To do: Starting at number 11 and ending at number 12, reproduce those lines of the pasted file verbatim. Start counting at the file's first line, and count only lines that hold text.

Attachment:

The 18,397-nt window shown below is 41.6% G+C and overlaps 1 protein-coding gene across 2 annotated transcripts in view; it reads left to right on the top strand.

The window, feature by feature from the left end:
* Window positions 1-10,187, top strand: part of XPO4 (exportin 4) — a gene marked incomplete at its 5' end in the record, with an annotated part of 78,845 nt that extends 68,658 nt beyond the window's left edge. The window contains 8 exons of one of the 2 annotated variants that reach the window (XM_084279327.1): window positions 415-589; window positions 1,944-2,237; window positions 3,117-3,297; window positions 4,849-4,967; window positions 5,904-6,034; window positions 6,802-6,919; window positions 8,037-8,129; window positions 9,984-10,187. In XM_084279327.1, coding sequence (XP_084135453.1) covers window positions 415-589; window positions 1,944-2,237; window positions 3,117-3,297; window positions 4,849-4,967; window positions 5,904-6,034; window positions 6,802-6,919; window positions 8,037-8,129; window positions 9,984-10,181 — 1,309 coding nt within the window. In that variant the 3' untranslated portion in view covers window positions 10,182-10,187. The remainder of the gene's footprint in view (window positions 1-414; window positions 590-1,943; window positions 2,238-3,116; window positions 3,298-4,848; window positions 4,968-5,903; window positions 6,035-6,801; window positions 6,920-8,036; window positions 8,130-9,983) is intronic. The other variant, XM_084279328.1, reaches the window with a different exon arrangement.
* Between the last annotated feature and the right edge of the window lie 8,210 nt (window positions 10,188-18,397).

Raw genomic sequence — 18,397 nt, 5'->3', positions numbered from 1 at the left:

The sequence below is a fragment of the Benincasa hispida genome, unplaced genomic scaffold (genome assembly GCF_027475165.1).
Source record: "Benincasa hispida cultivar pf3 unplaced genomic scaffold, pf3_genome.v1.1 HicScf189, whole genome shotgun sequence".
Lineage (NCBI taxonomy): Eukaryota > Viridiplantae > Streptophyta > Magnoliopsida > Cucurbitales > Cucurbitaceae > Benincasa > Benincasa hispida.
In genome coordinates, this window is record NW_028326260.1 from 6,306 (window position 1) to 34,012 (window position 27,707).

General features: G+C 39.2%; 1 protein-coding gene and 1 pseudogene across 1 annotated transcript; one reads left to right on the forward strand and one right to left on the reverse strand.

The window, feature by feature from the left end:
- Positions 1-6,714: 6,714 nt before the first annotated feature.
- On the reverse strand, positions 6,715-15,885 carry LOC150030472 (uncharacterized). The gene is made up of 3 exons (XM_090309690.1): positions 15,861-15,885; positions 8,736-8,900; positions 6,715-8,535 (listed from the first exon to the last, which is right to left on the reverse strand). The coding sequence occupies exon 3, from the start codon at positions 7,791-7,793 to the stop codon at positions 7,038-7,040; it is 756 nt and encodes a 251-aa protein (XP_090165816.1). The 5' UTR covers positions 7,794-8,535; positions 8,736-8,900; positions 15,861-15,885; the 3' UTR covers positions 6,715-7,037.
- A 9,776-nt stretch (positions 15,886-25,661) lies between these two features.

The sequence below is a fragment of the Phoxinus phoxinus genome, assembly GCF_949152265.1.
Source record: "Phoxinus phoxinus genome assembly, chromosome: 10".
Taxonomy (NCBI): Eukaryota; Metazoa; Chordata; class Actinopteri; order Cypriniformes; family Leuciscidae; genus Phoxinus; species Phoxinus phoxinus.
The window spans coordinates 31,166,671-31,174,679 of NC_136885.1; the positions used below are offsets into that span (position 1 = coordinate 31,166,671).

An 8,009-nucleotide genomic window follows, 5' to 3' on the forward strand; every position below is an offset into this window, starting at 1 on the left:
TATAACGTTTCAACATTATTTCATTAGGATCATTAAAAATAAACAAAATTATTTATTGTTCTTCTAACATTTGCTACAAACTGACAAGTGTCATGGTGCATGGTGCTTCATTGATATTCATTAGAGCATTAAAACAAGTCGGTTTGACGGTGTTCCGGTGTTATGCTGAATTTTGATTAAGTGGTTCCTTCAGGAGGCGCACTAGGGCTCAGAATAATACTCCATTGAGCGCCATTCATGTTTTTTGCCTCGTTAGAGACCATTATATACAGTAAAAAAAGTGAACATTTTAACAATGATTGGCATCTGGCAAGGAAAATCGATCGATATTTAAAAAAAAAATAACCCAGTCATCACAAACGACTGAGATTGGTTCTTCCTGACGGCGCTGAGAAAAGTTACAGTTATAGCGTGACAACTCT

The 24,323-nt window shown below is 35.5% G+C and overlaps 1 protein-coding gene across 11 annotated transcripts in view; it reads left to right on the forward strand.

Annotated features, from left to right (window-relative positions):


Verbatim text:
The window, feature by feature from the left end:
- Positions 1-6,714: 6,714 nt before the first annotated feature.